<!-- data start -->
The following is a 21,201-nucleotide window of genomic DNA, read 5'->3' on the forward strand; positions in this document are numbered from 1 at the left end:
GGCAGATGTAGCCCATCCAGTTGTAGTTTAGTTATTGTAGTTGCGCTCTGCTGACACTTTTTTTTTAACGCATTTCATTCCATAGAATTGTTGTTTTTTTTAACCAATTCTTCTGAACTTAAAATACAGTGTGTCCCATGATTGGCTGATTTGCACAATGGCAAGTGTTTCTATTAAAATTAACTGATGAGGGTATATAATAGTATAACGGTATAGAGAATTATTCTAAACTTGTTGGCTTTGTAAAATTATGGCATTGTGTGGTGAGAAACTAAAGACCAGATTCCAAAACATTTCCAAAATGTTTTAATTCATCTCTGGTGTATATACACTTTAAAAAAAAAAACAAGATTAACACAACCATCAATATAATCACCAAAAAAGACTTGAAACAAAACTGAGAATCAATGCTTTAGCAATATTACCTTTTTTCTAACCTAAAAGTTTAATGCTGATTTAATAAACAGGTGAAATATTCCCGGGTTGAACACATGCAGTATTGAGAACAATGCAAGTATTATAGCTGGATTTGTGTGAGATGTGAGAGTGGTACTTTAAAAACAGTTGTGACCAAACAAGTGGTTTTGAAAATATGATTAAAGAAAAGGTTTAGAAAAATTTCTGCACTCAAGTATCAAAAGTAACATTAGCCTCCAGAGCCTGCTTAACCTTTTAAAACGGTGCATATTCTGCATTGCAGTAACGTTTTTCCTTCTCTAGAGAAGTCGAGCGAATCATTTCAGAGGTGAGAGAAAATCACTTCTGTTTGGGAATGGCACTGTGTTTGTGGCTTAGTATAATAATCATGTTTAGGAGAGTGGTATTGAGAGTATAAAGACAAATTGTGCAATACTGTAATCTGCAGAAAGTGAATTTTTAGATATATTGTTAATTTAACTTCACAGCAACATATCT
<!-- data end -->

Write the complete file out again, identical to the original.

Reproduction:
The following is a 21,201-nucleotide window of genomic DNA, read 5'->3' on the forward strand; positions in this document are numbered from 1 at the left end:
GGCAGATGTAGCCCATCCAGTTGTAGTTTAGTTATTGTAGTTGCGCTCTGCTGACACTTTTTTTTTAACGCATTTCATTCCATAGAATTGTTGTTTTTTTTAACCAATTCTTCTGAACTTAAAATACAGTGTGTCCCATGATTGGCTGATTTGCACAATGGCAAGTGTTTCTATTAAAATTAACTGATGAGGGTATATAATAGTATAACGGTATAGAGAATTATTCTAAACTTGTTGGCTTTGTAAAATTATGGCATTGTGTGGTGAGAAACTAAAGACCAGATTCCAAAACATTTCCAAAATGTTTTAATTCATCTCTGGTGTATATACACTTTAAAAAAAAAAACAAGATTAACACAACCATCAATATAATCACCAAAAAAGACTTGAAACAAAACTGAGAATCAATGCTTTAGCAATATTACCTTTTTTCTAACCTAAAAGTTTAATGCTGATTTAATAAACAGGTGAAATATTCCCGGGTTGAACACATGCAGTATTGAGAACAATGCAAGTATTATAGCTGGATTTGTGTGAGATGTGAGAGTGGTACTTTAAAAACAGTTGTGACCAAACAAGTGGTTTTGAAAATATGATTAAAGAAAAGGTTTAGAAAAATTTCTGCACTCAAGTATCAAAAGTAACATTAGCCTCCAGAGCCTGCTTAACCTTTTAAAACGGTGCATATTCTGCATTGCAGTAACGTTTTTCCTTCTCTAGAGAAGTCGAGCGAATCATTTCAGAGGTGAGAGAAAATCACTTCTGTTTGGGAATGGCACTGTGTTTGTGGCTTAGTATAATAATCATGTTTAGGAGAGTGGTATTGAGAGTATAAAGACAAATTGTGCAATACTGTAATCTGCAGAAAGTGAATTTTTAGATATATTGTTAATTTAACTTCACAGCAACATATCT